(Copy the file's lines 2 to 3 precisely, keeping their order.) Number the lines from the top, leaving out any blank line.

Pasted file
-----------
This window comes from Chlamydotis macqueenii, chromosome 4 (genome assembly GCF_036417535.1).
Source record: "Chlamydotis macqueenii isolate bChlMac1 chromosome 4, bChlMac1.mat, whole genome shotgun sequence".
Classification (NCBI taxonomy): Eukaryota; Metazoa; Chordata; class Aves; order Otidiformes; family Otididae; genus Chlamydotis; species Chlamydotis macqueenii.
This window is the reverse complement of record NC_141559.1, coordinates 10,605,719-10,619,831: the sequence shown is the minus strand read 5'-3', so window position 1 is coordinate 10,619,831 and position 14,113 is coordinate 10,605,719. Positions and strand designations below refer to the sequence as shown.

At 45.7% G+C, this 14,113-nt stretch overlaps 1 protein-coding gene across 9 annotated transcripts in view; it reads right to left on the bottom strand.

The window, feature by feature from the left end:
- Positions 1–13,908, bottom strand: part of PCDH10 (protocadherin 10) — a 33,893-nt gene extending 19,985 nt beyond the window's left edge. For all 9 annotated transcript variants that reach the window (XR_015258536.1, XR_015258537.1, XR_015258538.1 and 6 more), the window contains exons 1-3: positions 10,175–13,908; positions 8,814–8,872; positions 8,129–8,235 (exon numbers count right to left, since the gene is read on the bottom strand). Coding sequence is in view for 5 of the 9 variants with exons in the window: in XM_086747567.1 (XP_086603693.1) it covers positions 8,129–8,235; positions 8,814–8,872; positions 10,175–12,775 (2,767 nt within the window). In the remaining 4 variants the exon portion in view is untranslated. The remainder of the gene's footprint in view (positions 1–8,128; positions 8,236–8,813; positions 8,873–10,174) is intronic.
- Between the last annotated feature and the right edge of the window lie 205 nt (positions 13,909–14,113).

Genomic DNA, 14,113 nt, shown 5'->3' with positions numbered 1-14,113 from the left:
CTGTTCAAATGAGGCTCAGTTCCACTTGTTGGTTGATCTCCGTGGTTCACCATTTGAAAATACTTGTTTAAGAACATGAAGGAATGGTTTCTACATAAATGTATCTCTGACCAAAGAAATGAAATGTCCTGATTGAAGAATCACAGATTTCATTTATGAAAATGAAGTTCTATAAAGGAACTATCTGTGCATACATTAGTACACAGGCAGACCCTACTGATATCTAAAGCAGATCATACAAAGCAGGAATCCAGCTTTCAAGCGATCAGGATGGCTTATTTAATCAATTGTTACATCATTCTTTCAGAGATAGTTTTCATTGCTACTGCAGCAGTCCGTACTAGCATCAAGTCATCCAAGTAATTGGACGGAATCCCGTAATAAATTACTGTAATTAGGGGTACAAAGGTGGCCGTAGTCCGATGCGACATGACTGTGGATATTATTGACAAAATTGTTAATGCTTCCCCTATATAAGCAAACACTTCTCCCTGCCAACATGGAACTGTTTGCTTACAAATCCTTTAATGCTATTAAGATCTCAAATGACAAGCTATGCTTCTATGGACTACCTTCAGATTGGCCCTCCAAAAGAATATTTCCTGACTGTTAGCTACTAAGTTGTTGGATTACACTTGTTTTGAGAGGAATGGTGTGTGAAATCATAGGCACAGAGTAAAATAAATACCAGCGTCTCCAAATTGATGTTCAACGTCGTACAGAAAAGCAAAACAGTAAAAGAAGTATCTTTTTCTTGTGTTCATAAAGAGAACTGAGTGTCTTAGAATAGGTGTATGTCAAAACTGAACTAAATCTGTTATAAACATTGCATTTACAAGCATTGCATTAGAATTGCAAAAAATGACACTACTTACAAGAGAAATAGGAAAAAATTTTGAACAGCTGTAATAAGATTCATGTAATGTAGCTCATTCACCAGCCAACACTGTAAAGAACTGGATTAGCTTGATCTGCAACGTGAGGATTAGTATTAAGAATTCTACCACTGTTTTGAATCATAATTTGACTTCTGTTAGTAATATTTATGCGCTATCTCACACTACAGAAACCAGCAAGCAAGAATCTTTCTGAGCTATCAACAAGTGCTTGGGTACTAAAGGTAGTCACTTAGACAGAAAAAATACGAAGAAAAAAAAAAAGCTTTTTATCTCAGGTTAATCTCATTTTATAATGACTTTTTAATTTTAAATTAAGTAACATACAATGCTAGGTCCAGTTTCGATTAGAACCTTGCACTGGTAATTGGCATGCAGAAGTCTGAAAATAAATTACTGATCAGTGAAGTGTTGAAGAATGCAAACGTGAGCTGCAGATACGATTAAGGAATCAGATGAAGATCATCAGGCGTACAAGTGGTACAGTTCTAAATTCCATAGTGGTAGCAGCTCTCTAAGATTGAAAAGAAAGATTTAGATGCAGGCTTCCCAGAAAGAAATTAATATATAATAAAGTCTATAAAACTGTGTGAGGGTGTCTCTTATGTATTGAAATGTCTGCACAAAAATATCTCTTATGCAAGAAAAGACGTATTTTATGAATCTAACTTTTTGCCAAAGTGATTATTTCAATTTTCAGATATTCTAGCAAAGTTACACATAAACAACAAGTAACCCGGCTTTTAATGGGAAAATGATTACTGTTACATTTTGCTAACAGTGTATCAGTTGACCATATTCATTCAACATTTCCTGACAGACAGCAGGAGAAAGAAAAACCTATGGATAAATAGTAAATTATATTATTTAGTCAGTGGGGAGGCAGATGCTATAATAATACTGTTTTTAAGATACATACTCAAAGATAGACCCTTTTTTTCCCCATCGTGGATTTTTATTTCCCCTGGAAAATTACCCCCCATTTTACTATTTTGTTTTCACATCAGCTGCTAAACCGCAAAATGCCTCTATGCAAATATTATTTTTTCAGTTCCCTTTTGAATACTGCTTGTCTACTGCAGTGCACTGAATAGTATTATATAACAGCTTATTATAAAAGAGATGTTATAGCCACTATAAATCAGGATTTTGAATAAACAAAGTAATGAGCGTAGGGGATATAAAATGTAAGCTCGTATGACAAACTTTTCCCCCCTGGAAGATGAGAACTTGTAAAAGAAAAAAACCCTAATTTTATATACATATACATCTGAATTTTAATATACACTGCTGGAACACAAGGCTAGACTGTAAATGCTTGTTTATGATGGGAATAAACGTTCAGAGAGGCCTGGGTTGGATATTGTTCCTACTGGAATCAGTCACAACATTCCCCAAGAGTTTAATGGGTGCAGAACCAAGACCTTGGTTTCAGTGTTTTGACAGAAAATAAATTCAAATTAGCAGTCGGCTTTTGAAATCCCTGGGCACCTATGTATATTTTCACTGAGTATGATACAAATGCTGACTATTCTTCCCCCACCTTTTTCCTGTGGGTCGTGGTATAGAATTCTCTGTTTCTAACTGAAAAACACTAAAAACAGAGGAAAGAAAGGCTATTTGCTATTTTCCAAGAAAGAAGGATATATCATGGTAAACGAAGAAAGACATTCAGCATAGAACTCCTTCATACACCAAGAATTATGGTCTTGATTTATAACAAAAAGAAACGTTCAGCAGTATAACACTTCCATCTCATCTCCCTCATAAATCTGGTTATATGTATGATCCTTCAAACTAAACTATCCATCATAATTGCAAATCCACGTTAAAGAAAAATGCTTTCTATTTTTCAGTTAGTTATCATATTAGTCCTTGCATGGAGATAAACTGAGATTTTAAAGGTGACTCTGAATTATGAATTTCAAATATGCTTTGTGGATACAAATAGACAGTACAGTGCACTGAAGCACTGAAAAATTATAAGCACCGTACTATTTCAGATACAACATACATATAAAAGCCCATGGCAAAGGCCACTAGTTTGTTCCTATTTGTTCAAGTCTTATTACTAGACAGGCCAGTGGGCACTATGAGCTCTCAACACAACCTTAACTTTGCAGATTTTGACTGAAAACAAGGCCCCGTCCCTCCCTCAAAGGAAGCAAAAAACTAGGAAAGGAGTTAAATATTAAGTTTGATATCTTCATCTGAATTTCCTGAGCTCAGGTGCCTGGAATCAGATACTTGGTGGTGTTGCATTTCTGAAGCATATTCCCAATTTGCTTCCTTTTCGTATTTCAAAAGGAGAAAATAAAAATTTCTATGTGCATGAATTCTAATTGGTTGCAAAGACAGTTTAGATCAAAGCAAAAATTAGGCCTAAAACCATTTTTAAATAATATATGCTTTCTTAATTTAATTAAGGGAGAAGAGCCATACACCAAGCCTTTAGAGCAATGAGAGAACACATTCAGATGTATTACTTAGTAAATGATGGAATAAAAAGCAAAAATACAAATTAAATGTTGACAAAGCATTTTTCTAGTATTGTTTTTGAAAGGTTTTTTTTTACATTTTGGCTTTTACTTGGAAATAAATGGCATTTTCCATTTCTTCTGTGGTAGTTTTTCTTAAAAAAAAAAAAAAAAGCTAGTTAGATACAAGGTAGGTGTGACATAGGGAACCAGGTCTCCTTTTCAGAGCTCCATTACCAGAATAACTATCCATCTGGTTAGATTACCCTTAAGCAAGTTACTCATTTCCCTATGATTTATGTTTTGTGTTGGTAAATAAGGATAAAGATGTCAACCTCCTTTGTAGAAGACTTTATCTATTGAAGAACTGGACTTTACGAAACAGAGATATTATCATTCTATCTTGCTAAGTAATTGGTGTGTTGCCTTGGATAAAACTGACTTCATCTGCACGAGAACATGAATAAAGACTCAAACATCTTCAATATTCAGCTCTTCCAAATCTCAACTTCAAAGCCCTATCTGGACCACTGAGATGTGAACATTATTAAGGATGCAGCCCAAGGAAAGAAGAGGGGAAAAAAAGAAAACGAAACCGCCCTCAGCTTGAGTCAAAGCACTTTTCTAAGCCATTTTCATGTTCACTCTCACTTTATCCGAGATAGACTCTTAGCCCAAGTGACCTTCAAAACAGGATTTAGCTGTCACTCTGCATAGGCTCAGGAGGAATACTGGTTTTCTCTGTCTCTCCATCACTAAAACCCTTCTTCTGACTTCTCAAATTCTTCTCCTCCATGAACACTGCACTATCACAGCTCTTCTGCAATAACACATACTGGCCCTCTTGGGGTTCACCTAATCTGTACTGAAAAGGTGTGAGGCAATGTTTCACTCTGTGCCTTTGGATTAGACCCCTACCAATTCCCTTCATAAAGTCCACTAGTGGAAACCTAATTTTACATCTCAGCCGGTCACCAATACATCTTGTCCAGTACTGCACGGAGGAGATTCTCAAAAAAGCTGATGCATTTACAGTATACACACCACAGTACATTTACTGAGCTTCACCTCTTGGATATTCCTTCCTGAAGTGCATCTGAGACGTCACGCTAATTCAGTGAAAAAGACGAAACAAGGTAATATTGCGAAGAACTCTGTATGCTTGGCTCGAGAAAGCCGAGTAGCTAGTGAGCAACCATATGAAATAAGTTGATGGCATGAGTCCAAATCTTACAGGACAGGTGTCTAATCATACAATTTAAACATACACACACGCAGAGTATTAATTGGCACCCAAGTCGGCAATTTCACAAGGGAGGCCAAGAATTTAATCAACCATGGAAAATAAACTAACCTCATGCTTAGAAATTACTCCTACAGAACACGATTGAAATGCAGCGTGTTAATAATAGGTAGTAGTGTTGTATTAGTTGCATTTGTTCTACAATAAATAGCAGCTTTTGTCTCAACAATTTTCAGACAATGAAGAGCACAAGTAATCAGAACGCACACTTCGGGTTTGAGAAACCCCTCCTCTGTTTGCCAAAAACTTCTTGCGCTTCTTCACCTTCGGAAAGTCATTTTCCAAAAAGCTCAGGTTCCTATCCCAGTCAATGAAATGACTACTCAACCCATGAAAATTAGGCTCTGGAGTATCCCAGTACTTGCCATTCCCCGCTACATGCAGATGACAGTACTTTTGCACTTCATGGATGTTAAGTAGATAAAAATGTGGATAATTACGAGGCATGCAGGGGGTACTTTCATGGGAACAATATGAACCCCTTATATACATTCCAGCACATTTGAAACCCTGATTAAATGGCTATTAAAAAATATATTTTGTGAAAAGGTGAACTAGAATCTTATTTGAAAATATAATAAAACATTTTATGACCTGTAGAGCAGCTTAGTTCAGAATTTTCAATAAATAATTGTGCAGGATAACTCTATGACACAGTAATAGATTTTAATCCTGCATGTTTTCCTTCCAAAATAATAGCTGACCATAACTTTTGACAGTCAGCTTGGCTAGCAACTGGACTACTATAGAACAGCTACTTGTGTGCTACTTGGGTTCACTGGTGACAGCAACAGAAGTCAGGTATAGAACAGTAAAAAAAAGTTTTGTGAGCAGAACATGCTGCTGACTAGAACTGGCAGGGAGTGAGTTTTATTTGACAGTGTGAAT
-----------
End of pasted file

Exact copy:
Source record: "Chlamydotis macqueenii isolate bChlMac1 chromosome 4, bChlMac1.mat, whole genome shotgun sequence".
Classification (NCBI taxonomy): Eukaryota; Metazoa; Chordata; class Aves; order Otidiformes; family Otididae; genus Chlamydotis; species Chlamydotis macqueenii.